I am inclined the think that the answer to this question is a resounding “Yes”!
But the issue is complicated, because oil, and natural gas to a lesser extent, are globally traded commodities. It is absolutely true that Russia depends on the revenues from oil and gas sales. If we could cut off these revenues, it would be tremendously helpful in forcing Putin to alter his course. But can we?
Unfortunately, oil is a, mostly, fungible commodity. If oil is not exported from Russia to western Europe, it can with relative ease be exported to other countries, notably China. Switching the direction of these exports is not costless for Russia. The pipelines for the export of oil are, presumably, full. In the short run, redirecting Russian exports of oil to China, and elsewhere, will require shipping it by sea using tankers, or moving it by rail.
In the grand scheme of things, while capacity constraints on redirecting Russian oil exports are not trivial, they are hardly insurmountable. The bottom line is that boycotting the purchase of Russian oil will probably not hurt Russia all that much. For the same reasons, the very same factors that make a boycott of Russian oil exports ineffective at hurting Russia make the impacts of such a boycott very small for the Western allies. Once the oil hits the international market it limits the effect of the boycott on world oil prices. My own take is that boycotting Russian oil exports is probably worth trying. At worst, it will have relatively little impact on world oil prices, but it will impose some costs on Russia in the effort to circumvent it.
To the extent that it does work by preventing Russia from exporting some oil, it will increase world oil prices somewhat and that will have negative impacts in the U.S., Europe and elsewhere. I will address what we should and shouldn’t do to offset those impacts below.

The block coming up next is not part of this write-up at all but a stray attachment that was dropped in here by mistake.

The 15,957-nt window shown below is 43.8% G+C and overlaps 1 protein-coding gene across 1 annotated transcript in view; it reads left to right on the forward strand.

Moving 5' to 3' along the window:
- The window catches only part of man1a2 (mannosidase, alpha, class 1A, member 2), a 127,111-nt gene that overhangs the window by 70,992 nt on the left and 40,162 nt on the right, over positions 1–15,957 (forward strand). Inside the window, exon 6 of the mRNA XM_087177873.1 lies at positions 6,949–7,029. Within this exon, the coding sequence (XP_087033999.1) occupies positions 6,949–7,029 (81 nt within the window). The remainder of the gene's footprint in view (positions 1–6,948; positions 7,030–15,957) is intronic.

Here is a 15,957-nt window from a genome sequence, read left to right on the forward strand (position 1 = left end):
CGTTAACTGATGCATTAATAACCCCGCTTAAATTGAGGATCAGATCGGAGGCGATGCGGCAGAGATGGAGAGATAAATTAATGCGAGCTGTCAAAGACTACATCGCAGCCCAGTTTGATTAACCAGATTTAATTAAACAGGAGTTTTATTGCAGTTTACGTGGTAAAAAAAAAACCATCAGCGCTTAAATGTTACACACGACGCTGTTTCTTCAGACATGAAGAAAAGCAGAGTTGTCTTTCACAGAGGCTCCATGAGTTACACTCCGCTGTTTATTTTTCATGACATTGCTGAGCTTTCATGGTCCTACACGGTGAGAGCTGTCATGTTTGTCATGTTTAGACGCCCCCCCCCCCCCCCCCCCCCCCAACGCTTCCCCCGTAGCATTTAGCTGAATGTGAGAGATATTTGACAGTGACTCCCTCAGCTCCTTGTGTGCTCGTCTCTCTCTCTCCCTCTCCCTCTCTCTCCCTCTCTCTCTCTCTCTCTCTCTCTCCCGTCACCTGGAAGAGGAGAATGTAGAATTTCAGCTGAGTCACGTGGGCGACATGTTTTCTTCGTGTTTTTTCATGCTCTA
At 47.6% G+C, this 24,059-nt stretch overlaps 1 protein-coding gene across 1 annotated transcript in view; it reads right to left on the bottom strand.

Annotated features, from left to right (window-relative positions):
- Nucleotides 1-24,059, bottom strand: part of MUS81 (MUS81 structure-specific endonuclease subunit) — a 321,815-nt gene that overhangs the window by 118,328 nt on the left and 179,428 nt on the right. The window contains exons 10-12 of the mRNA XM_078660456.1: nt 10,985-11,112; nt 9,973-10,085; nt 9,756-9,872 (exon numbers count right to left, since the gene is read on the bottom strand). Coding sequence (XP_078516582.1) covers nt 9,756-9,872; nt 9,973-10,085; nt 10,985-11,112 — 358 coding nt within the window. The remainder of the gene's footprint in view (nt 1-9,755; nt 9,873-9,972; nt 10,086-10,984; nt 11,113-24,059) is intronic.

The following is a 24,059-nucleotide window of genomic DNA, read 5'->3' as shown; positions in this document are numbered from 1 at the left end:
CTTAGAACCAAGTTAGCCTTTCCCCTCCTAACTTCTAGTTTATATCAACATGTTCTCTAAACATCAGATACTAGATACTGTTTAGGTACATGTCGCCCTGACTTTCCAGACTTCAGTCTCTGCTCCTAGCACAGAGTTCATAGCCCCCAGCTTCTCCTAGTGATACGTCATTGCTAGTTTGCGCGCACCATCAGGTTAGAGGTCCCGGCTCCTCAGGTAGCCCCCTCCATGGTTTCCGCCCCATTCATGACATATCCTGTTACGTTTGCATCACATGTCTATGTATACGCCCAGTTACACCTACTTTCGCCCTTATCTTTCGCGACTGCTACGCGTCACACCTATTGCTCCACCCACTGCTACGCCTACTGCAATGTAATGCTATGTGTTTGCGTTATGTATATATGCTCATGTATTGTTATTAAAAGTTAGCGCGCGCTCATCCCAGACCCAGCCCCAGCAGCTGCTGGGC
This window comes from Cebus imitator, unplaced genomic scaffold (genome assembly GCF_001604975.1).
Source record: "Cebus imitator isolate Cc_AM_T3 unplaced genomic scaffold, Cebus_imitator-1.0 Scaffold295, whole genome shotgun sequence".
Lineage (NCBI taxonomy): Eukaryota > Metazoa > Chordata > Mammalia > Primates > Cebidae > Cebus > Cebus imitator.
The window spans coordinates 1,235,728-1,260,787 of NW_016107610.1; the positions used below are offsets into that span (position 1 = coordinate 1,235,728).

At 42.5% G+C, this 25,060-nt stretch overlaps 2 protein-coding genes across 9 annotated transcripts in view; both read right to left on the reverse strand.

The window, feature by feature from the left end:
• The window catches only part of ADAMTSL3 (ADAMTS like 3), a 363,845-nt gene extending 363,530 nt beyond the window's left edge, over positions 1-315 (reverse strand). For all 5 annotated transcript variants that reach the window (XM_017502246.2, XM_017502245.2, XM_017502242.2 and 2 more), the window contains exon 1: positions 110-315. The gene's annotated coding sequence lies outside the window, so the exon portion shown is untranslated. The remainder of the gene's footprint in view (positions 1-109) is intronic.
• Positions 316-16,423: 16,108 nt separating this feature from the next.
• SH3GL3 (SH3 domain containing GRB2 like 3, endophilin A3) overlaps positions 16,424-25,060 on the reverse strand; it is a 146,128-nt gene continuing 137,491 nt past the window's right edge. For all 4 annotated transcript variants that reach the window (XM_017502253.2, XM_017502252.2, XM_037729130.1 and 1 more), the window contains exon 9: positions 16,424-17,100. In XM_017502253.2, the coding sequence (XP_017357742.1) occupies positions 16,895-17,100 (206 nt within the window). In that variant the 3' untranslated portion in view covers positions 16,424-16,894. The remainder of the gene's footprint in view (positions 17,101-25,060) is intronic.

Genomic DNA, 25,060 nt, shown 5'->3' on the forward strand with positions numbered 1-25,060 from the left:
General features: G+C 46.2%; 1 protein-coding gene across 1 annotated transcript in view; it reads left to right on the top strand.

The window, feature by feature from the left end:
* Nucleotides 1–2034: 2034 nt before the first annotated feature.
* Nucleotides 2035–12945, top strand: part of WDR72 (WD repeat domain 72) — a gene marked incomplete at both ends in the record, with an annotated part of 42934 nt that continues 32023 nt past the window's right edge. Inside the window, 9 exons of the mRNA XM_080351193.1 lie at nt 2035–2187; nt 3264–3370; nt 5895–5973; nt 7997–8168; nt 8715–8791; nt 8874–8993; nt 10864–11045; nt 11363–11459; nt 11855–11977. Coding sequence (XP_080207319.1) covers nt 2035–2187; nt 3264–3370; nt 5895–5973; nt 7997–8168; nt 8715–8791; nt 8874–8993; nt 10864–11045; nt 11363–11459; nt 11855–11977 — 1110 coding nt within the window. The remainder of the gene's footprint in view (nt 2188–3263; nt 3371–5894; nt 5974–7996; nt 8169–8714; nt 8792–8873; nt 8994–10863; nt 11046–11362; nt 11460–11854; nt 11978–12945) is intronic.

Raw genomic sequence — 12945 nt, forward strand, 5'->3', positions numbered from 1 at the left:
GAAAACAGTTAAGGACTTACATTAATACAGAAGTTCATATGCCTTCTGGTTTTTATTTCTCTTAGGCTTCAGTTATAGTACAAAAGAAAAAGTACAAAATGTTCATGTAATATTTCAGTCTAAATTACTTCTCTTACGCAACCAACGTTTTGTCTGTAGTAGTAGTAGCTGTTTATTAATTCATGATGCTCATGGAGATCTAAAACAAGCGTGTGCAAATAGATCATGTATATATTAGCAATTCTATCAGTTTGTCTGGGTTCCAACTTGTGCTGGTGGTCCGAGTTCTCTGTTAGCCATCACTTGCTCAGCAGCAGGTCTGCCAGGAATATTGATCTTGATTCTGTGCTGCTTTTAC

Natural gas, while traded globally, is harder to redirect in the short run. Russia has a pipeline to China, which is probably full, but they have just entered a deal to construct a new one. The good news is that will take some time to build. (Although nowhere near as much time as it would take in the U.S. or western Europe to construct.) Russia has some capability to liquify natural gas for export by sea, but this, too, is presumably operating at capacity and will take some time to expand. A boycott of natural gas exports from Russia would, therefore, impose real short-term costs on Russia. Precisely because it would be effective it would also dramatically increase the cost of natural gas in Europe and elsewhere. Europe has some capacity to import more Liquified Natural Gas (LNG) but much of that excess capacity is in Spain, which is not linked by pipeline to the rest of Europe. The U.S., unfortunately, is currently operating at capacity in terms of its ability to export LNG. Higher natural gas prices in Europe will redirect available LNG supplies to Europe but there will be pain in Europe as a result of those higher prices. On balance, in my view, the pain for Russia of losing this source of revenue will be worth the pain of higher prices in Europe.
What should the U.S. do to offset the pain of higher oil and gas prices? There are some good policy options. Drawing down oil from the Strategic Petroleum Reserve and encouraging other countries to do likewise is absolutely appropriate. That is what these strategic reserves are for. We should also be using whatever leverage we have with Saudi Arabia to increase its oil exports. This should probably not be that difficult since the Saudi’s have a short term economic incentive to take advantage of these high oil prices and a long-term objective of not driving markets away from oil. We may be able to increase oil and gas production in the U.S. by lightening up on efforts to restrict that production (to achieve climate goals), but I am not sure this is quantitatively significant.
What we should not do is attempt to shield consumers from the impact of higher prices by lowering taxes on oil and gas. To do otherwise would be to effectively subsidize oil and gas consumption, which would be totally counterproductive.
If you agree or disagree, or you would like to add something on this issue, please submit a comment below.
2 thoughts on “Should the West Boycott Oil and Gas Exports from Russia?”